Agriculture Marketing (Mkt165) chapter 5-marginal cost & mktg efficiencies


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Agriculture Marketing (Mkt165) chapter 5-marginal cost & mktg efficiencies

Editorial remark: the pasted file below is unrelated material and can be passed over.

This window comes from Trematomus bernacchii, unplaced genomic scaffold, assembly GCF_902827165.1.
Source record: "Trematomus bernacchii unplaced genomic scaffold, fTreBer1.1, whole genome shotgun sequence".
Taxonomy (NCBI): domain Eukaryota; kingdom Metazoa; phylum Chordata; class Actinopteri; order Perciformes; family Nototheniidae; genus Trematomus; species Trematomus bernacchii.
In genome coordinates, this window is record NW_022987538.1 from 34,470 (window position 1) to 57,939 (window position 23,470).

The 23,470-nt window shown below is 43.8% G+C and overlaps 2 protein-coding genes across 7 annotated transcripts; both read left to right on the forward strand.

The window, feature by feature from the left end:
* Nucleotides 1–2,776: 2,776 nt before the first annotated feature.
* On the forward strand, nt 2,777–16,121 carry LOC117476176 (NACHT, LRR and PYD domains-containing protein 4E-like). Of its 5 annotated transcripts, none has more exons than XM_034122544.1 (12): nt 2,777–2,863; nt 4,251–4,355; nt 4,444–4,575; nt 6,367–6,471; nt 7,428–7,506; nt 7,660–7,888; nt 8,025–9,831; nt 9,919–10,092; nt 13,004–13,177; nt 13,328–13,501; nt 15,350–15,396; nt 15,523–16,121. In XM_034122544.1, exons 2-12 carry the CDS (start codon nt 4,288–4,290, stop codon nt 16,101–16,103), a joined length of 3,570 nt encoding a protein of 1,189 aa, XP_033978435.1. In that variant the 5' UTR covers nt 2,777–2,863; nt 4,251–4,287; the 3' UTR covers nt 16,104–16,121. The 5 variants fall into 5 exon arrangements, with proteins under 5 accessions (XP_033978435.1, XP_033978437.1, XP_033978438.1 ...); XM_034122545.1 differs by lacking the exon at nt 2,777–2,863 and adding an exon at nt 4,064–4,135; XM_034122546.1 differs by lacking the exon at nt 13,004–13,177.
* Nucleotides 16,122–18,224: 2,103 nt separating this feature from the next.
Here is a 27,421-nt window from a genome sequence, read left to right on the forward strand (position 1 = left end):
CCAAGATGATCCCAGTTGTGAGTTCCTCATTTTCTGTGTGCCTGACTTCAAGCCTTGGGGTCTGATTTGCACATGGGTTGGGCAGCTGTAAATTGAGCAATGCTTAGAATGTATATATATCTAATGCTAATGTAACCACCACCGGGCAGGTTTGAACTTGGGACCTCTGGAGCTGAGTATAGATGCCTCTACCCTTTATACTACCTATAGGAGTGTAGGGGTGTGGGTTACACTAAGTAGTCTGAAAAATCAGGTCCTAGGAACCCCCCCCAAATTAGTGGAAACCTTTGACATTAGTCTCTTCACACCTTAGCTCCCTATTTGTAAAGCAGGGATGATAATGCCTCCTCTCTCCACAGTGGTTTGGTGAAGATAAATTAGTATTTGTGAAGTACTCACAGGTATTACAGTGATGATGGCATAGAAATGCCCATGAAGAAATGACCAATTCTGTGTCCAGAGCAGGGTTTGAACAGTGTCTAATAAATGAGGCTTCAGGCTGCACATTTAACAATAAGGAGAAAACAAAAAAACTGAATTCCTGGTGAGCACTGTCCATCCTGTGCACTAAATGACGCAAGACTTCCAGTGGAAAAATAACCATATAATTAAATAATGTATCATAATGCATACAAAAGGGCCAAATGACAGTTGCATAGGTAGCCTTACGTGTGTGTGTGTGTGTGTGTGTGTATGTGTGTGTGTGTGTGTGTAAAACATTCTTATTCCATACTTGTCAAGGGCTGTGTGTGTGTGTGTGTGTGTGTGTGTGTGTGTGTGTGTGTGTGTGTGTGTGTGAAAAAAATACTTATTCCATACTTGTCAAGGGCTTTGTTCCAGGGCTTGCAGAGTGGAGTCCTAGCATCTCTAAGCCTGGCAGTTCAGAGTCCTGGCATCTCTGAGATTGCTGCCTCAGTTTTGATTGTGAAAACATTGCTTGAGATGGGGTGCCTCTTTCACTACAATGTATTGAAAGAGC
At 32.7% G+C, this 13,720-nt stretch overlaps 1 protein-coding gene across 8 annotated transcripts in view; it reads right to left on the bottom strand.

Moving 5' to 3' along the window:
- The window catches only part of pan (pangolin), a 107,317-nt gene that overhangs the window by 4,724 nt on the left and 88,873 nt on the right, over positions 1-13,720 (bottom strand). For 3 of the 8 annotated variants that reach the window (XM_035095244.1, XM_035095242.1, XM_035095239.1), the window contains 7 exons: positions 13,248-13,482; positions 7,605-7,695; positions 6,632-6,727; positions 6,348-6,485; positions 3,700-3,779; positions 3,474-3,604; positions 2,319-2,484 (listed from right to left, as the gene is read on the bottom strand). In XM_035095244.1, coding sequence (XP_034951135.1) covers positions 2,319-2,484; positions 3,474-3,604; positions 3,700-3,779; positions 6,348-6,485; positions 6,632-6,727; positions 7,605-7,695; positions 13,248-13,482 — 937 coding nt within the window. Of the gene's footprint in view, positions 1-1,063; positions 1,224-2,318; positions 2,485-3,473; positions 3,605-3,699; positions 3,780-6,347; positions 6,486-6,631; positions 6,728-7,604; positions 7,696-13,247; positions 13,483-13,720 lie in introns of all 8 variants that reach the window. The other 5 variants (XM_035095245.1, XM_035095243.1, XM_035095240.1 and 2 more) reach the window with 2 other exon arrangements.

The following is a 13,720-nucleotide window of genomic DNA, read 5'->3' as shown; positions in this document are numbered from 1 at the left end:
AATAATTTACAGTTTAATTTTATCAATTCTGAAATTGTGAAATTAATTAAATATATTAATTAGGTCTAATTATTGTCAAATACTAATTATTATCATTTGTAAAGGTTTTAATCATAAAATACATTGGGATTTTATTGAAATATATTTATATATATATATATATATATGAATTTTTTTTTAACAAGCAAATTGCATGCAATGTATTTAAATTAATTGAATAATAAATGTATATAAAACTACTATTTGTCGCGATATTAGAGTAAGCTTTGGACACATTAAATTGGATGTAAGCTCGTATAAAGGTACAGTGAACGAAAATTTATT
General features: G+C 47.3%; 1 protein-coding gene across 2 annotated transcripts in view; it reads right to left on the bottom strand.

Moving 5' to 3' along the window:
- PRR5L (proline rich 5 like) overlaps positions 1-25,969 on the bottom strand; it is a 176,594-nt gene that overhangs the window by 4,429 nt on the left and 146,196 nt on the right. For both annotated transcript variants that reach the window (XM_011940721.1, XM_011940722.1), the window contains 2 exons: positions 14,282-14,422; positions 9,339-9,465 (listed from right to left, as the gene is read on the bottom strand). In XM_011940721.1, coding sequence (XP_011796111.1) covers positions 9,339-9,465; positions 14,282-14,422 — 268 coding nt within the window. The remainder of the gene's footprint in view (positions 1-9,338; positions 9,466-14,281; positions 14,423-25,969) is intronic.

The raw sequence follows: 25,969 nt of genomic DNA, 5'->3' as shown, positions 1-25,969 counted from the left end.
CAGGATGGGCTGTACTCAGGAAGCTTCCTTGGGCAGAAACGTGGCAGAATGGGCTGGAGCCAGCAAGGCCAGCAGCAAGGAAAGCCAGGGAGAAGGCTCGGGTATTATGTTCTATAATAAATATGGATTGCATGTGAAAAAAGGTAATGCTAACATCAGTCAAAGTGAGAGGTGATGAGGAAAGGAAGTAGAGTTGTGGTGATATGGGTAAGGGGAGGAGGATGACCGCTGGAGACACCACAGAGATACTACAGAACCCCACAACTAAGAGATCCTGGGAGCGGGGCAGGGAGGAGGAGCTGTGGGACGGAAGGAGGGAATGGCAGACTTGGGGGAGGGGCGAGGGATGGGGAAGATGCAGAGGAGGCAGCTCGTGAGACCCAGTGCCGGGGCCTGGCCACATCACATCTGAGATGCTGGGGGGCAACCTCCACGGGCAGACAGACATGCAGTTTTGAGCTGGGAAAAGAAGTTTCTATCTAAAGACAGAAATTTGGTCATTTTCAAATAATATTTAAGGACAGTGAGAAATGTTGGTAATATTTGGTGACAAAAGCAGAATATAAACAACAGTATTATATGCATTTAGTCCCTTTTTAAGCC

1. 1. Mohd Zahid Laton, FPP UiTM Pahang CHAPTER 5 MARGINAL COST AND MARKETING EFFICIENCIES1. Marketing cost. Marketing cost is the cost involved in the marketing and willdirectly influence the profit or losses suffered by sellers. Most marketing costs areinfluenced by general economic forces outside of the food economy, especially labor,transportation, packaging, and energy costs. These rising costs will maintain theirpressures on the rising food marketing bill, and government regulations, affectingsuch areas as occupational safety, plant sanitation, energy sources and uses, andenvironmental protection, also will add costs.2. Food marketing firms incur a number of costs when performing marketingfunctions. Thus it is helpful to look at the composition of the marketing costs whenevaluating the costs of food marketing. The marketing cost can be categorized as; 2.1 Labor cost. 2.2 Transportation cost. 2.3 Packaging cost. 2.4 Hire purchase machinery. 2.5 Depreciation. 2.6 Advertising. 2.7 Taxes. 2.8 Maintenance and utility cost.3. Factors contributed to the marketing cost. The marketing costs increasingsteadily and more rapidly than the farm value of food. Three factor are responsiblefor this rising marketing costs; 3.1 As a result of population growth, the physical quantity of food that is marketed has increased, raising the total expenses of marketing food. 3.2 The costs of most food marketing inputs, especially labor and energy, have added to the rising cost of marketing food. 3.3 Consumers desires for additional food marketing services, such as represented by convenience foods, have further increased the food marketing bill.4. Marketing margin. Marketing margin is the portion of the consumer’s foodmoney that goes to food marketing firms. This is the difference between what theconsumer pays for food and what the farmer receives. In other word it is adifference between the purchase and resale prices of a product. The marketingmargin is the price of all utility-adding activities and functions performed by foodmarketing firms such collection, processing, transportation, advertising, retailing,etc. This price includes the expenses of performing marketing functions and also thefood marketing firms’ profits. 1